excerpt from the chapter
… There was a whole series of pressing questions on the Senate’s agenda that day: senators from the Pumpkin State had brought a motion to celebrate Halloween (*132) every month; the Orangery State had put to the vote the question of replacing the orange as the national symbol with the tiger lily, justifying it by the fact that the lily answered the traditions of heraldry better than the orange (*133); senators from the Peach State were demanding that, as experts on everything to do with peaches, they be granted the exclusive right to peach and impeach the President; and the Mandarin State had put forward the initiative ‘Orange overalls not only for prisoners, but for prison guards too!’ (*135).
After lengthy debate, only one out of all the proposals was adopted, the one which had come from the Terracotta State, and an entry was made in the minutes recording the decision to begin construction of a Great Brick Wall on the border with their neighbours as a means of ending illegal immigration (*136). The senators voted unanimously in favour of this proposal as it conformed perfectly to the international principle of adherence to purity of colour, and also taking into consideration the fact that such a boundary had worked well in the old days of the Yellow Empire. The remaining issues were sent for revision.
After a break, and refreshed with toxically orange Fanta, the senators moved on to debates on the question of the Orange Revolution (*137) and the use of the Terracotta Army (*138). Feeling anxious about revolutions since their visit to the Red Union, the Blues soon realised with relief that the discussion here was about not military action, but ideological revolution, intended not to overthrow foreign state regimes, but to effect revolutionary change in the minds of the Oranges’ own citizens with a view to increasing their optimism and faith in collective success. The senators called the process of increasing optimism ‘optimisation’ and attached to it the greatest significance. The Terracotta Army was given the task of developing its soldiers into warriors for the ideological front, so that they would then tirelessly carry out explanatory work with the population of the United States, embedding positive slogans, such as ‘Orange is the most eye-catching colour’ (*127), in people’s consciousness and would bring to their attention important, but little-know facts – for example, that the recording equipment in planes, known to everyone as the ‘black box’, is in actual fact orange (*127).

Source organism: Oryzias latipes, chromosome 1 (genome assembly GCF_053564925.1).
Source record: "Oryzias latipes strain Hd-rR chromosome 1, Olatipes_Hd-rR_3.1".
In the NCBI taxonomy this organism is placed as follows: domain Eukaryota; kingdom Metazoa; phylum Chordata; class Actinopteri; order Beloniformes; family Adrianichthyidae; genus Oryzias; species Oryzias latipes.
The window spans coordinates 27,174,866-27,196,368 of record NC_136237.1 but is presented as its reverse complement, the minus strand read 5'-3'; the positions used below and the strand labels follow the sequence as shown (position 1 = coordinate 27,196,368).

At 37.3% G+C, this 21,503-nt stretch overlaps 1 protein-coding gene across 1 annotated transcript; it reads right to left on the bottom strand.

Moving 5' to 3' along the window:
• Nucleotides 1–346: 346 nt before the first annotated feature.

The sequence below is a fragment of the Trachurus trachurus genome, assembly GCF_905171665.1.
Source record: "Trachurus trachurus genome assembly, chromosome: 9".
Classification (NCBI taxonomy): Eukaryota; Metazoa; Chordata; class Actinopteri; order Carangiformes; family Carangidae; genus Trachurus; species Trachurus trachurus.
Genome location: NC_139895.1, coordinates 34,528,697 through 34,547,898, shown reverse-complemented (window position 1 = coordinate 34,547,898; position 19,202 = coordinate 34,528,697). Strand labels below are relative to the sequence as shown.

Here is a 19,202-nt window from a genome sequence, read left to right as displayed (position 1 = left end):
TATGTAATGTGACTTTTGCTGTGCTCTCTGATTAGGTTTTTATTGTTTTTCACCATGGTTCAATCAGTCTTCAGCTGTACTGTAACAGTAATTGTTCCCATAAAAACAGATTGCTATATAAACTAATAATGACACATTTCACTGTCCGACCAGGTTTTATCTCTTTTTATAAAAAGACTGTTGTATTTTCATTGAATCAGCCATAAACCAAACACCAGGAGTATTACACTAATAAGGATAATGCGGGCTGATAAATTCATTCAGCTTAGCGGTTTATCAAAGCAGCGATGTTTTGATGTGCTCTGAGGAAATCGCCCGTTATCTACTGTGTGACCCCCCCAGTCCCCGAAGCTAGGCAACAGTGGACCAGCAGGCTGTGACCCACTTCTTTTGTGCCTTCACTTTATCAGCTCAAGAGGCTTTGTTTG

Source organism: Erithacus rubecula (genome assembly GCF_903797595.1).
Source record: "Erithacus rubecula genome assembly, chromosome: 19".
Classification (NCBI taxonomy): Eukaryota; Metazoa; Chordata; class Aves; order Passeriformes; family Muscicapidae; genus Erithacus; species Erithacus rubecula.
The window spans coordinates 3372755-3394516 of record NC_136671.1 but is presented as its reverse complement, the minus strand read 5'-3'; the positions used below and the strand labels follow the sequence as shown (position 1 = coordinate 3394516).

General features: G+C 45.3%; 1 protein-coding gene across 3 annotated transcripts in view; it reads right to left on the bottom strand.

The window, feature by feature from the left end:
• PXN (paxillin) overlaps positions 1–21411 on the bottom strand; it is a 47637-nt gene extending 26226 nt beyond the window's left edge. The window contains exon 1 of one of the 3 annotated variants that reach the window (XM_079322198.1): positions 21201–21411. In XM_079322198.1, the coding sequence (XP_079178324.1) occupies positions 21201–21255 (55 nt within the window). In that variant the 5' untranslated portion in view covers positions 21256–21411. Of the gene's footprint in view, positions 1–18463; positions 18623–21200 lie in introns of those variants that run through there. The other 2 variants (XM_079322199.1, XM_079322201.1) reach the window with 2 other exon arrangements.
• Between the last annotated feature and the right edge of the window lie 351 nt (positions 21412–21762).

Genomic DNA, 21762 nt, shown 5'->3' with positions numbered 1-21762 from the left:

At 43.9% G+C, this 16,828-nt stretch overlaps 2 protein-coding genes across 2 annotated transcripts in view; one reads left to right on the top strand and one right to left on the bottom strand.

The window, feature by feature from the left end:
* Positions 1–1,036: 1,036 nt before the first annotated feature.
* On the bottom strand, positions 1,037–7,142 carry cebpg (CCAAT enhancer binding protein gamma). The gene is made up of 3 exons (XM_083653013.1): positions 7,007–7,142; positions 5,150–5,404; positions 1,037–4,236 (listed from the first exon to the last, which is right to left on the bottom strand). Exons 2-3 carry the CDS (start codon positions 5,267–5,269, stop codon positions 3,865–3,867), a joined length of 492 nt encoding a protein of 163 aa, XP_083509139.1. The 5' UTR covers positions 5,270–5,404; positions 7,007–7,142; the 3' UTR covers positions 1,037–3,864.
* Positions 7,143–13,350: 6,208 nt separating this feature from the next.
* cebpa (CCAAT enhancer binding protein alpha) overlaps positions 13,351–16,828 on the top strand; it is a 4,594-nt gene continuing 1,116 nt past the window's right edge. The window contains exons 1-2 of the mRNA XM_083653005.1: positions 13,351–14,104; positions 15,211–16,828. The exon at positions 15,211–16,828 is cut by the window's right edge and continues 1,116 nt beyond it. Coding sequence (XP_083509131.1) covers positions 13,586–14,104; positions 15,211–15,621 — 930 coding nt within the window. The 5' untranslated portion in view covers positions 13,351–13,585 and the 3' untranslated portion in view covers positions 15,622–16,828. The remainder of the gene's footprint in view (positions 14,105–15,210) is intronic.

Upon the debate’s conclusion, the floor was given to the royal family. The Blues took the podium with a picture by a famous Impressionist, and Prince Aquamarine, in his capacity as the future monarch, made a short speech, more reminiscent of a toast:
‘We are presenting you with this masterpiece from our royal family collection because it is to its renowned creator that the splendid words ‘there is no blue without orange’ (*139) belong. Artists were the first to discover that blue, when next to orange, becomes bluer, while orange next to blue acquires a special vividness. Let us then use this knowledge and make our collaboration work to the benefit of both countries!’
Aquamarine’s final words were drowned in a thunderous ovation. One after another the senators jumped up out of their seats, and many rushed onto the platform to shake hands with the Blues. Remembering the strength of the Oranges’ handshakes, the Blues were rather anxious, but first the Blues’ anthem began to play, and then the Oranges’, and everyone stood to attention, placing their right hand over their heart. The Blues’ fingers were spared.
When the anthems had finished, the princes and the Princess were invited to the Rowan Office for tea with the President and his wife, who was known here as the No.1 Lady. President Ginger proved to be extraordinarily tall and energetic, and his wife perfectly groomed and taciturn. Having enthusiastically shaken everyone’s hand and clapped everybody on the shoulder, President Ginger invited his guests to take their seats at an oval table, already laid for tea. Without waiting for everyone else, he sat down first in the place where the biggest cup was. With a practised gesture, President Ginger threw off his jacket, loosened the knot of his bright-orange tie and set the hourglass he had extracted from a trouser pocket on the table in front of him, after which, rolling up his shirtsleeves, he tossed out his favourite maxim:
‘Right, now let’s make money!’ (*140)
‘Errr…’ drawled Prince Aquamarine in bemusement, ‘we thought businessmen made money, not politicians.’
‘I am a businessman,’ the President replied without the least embarrassment. ‘Do you know how fabulously rich I am?’